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“When I went to my first science fair, I noticed I was the only African American student. I decided not to let that get in my way," Darrell Tubbs said.
Darrell was one of the first African American males from Detroit, Michigan to compete in a science fair at the national level. His project focused on the air quality in his local community. He came up with a way to find out what makes up the pollution.
He is hopeful that his research can inspire change. “Now we can bring it to people’s attention in order to address the problems," he said. Maybe the manufacturers can come up with better solutions to run their machines rather than fossil fuels, he said.
“Darrell’s project is actually meaningful,” explained Sonja Ross, his high school chemistry teacher.
At school, he kept quiet about his science work because he knew none of the other kids were interested. “I just stuck with it and tried to excel,” he said.
Don’t be discouraged just because no one in the science fair world looks like you.
The summer before his junior year of high school at Cass Technical, Darrell was studying nanoparticles in an environment and public health lab at the University of Michigan. That’s where he started developing his research project, even working with graduate students. The high school tries to send students to the university during the school year or summer.
Now, Darrell studies chemistry as a freshman at the same university where he first started his project. He said chemistry is a challenge, and it's “awesome to learn how you can really change the world.”
In high school, Darrell found support in his chemistry teacher. Sonja, the school’s competition coordinator, mentored Darrell to help him prepare for the local science fair. She was the first teacher to suggest he enter a science fair. Darrell competed in the Science and Engineering Fair of Metropolitan Detroit as a junior and senior, and won first place as a senior.
“It’s a totally different animal when you’re competing or just in the lab,” she said. “You have to do extensive research, look into prior research that’s been done on your topic. Your research has to drive your experiment.”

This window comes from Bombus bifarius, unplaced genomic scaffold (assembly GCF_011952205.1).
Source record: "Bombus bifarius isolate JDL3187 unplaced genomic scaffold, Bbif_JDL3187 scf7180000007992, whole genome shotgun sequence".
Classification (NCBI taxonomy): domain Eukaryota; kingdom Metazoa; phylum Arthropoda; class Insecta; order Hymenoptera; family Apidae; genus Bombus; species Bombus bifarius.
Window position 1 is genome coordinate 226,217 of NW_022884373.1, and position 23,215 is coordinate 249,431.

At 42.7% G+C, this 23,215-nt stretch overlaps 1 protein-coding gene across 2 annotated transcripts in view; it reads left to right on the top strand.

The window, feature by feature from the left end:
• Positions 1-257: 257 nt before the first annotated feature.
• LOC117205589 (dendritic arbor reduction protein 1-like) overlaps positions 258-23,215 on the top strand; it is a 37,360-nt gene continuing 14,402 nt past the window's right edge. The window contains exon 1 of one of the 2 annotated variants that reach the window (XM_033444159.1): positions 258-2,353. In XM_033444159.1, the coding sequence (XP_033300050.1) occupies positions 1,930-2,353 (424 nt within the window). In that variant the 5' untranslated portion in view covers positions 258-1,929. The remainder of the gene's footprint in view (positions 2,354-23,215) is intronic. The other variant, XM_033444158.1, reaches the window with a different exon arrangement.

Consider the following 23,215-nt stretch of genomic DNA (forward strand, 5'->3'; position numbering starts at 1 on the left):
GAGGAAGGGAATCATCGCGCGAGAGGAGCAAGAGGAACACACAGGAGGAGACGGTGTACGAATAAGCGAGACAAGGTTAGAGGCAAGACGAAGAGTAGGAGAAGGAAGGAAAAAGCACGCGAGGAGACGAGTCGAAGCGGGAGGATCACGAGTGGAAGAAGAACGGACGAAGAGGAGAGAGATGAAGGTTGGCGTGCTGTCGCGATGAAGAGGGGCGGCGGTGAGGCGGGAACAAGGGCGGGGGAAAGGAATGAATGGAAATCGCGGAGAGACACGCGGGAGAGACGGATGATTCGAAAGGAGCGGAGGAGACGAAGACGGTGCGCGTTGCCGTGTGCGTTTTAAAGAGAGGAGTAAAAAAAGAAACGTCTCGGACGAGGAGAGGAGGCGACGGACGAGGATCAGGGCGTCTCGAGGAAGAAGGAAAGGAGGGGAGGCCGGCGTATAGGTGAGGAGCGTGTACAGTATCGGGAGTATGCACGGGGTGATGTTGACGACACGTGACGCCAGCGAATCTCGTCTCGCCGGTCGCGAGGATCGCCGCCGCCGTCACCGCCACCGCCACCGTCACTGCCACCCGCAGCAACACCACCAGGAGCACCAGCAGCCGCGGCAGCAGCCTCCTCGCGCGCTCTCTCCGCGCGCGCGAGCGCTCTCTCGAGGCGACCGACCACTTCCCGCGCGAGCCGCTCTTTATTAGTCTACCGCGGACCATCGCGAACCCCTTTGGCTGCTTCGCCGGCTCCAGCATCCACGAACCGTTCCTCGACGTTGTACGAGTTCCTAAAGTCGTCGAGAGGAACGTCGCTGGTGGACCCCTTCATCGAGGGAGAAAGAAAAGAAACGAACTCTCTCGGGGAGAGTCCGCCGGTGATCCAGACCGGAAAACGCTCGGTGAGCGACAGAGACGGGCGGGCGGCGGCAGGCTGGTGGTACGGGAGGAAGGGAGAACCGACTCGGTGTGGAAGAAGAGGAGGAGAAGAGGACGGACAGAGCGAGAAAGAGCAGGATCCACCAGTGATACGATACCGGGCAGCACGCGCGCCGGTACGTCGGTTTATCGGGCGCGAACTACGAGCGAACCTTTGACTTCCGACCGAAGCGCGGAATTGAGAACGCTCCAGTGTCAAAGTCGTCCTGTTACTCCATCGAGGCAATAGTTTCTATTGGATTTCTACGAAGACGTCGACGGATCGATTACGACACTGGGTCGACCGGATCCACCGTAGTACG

It's awesome to learn how you can really change the world.
It can be a good idea to research “something fresh that no one has touched on,” Sonja said. Then, when the science fair judges ask where a student found their topic, they have a unique answer.
Sonja spends a lot of time teaching her students how to best deliver their presentations to judges. She judged science fairs for years, so she has insight into what they might ask.
“He should know his project like the back of his hand,” said Sonja, who called Darrell an extremely driven student. “Not only was he an athlete, he was academically involved. He did a wonderful job representing our school.”
People think young, black male students are just good at sports, Darrell said. So he encourages others to go against the stereotype: “Excel at it, and don’t ever let anything restrict you because of your color."
Now we can address the problems [of pollution].
"Don’t be discouraged just because no one in the science fair world looks like you. Stand tall and defend your project,” he said.
When Darrell qualified for the Society's Intel International Science and Engineering Fair (Intel ISEF), Sonja was in awe. “We were like a team, we really worked hard,” she said. “It’s almost like the Olympics.”
Sonja is very proud of her former student. “Darrell set an example that we want to remember years on,” she said. “He made history.”
The student pin exchange ceremony was the introductory event of the 2019 Intel Internati
For some students, science projects can be a one-time endeavor—they pick a topic to study in-depth and then move on to other scientific subjects that intrigue them.